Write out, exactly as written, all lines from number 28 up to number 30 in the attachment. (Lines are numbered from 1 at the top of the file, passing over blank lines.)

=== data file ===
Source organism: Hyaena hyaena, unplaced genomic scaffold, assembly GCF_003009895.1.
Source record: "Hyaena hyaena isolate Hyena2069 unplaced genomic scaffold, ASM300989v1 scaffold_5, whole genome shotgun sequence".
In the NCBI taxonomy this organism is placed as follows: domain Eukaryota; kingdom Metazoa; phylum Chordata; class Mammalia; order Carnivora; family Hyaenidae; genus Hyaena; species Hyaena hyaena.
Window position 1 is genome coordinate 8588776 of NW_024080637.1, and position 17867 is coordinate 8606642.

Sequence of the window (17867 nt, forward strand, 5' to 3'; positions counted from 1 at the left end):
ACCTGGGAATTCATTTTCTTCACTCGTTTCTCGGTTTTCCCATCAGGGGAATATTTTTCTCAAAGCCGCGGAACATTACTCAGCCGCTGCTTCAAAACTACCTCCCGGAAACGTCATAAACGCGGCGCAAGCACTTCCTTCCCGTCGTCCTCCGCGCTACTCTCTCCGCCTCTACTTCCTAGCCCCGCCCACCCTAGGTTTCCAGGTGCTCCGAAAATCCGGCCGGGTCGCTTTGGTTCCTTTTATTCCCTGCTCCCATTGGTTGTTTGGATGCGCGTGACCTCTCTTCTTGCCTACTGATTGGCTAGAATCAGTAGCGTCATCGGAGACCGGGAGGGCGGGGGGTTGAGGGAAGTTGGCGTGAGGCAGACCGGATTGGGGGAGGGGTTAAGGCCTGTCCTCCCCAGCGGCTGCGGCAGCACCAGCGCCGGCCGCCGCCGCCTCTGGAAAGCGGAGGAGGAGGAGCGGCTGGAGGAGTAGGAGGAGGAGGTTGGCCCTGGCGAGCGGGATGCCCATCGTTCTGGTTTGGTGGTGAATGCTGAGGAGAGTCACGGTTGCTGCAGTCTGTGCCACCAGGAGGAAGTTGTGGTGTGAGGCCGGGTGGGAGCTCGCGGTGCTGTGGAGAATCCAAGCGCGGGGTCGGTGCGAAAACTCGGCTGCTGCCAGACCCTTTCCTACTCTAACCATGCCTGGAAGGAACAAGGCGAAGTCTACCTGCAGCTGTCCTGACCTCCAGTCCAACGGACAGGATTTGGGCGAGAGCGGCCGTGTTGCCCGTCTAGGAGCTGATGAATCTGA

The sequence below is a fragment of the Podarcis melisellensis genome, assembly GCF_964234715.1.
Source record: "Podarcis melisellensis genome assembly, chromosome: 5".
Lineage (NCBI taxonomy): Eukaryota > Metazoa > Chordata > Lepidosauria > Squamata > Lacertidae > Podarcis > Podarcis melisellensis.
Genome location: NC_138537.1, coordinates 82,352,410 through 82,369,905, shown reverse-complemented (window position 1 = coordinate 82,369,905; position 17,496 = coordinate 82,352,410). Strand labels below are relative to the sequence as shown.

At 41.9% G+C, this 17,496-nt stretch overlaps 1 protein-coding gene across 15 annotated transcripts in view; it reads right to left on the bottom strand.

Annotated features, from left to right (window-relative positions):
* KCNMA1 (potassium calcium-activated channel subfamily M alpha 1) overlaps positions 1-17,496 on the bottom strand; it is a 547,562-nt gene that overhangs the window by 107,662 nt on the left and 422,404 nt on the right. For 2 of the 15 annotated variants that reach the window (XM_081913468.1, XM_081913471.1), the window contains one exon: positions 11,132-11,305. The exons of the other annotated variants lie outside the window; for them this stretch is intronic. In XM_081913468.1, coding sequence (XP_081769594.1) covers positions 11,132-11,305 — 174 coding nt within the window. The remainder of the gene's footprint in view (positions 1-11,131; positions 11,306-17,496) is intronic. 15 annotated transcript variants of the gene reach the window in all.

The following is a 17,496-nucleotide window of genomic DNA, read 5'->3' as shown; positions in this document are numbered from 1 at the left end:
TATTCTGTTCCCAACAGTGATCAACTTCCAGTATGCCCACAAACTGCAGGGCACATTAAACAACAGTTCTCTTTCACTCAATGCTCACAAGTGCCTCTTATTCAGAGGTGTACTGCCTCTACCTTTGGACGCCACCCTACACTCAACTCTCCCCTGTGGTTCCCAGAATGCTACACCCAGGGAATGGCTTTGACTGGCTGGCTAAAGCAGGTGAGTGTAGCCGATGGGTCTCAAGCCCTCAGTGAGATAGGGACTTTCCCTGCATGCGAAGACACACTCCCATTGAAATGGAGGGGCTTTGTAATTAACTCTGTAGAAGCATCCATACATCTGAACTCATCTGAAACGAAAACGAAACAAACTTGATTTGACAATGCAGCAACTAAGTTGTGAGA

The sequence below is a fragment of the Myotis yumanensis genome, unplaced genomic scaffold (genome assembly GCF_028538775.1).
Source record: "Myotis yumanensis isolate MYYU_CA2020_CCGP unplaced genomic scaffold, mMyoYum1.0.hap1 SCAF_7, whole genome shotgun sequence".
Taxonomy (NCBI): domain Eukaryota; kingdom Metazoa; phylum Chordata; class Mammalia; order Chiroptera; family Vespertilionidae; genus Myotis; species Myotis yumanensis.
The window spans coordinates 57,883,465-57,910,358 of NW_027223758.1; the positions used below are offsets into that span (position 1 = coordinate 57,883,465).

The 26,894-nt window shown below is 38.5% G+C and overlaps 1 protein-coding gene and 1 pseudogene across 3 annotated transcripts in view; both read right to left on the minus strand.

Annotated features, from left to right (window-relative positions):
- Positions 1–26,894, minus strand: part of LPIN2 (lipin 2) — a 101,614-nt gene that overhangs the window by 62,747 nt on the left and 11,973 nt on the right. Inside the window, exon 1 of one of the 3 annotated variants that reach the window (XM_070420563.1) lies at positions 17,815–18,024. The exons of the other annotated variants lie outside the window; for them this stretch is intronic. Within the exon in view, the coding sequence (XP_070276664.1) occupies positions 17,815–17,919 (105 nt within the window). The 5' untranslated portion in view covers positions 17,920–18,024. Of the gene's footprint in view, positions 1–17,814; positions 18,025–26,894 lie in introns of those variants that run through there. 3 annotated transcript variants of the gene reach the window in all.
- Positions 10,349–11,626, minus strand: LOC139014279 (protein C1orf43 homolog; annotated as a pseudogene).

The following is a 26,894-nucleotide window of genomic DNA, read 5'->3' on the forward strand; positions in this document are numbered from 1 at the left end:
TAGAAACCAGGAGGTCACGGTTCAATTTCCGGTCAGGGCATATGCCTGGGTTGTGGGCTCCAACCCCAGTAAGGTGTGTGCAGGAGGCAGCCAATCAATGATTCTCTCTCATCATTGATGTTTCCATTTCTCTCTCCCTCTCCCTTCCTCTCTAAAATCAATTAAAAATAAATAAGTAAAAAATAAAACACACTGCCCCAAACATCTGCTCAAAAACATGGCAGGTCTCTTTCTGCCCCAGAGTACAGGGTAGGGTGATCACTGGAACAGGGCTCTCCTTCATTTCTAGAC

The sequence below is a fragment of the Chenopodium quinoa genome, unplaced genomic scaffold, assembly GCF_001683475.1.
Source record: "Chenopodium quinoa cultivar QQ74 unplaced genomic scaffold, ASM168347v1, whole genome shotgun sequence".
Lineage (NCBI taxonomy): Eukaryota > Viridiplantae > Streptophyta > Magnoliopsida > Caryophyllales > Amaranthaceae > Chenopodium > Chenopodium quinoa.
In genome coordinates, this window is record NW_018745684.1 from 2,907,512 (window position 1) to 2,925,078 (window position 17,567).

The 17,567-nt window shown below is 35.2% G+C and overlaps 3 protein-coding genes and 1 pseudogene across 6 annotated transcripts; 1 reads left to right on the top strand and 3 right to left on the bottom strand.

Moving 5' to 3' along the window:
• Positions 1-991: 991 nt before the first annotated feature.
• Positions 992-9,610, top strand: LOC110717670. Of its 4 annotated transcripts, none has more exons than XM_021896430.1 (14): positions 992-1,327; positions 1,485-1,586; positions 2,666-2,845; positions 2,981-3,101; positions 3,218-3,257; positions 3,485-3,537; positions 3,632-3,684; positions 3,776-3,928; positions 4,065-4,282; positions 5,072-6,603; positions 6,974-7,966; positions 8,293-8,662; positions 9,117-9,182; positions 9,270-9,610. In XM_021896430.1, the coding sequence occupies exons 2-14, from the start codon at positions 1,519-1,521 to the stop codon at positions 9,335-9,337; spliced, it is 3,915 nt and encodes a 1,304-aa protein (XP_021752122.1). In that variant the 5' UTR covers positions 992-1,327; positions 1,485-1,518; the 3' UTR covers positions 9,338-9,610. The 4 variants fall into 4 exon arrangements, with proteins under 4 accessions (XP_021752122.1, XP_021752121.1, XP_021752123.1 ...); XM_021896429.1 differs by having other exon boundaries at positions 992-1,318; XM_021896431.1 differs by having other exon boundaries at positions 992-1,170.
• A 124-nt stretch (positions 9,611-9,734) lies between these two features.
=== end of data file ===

Lineage (NCBI taxonomy): Eukaryota > Viridiplantae > Streptophyta > Magnoliopsida > Caryophyllales > Amaranthaceae > Chenopodium > Chenopodium quinoa.
In genome coordinates, this window is record NW_018745684.1 from 2,907,512 (window position 1) to 2,925,078 (window position 17,567).

The 17,567-nt window shown below is 35.2% G+C and overlaps 3 protein-coding genes and 1 pseudogene across 6 annotated transcripts; 1 reads left to right on the top strand and 3 right to left on the bottom strand.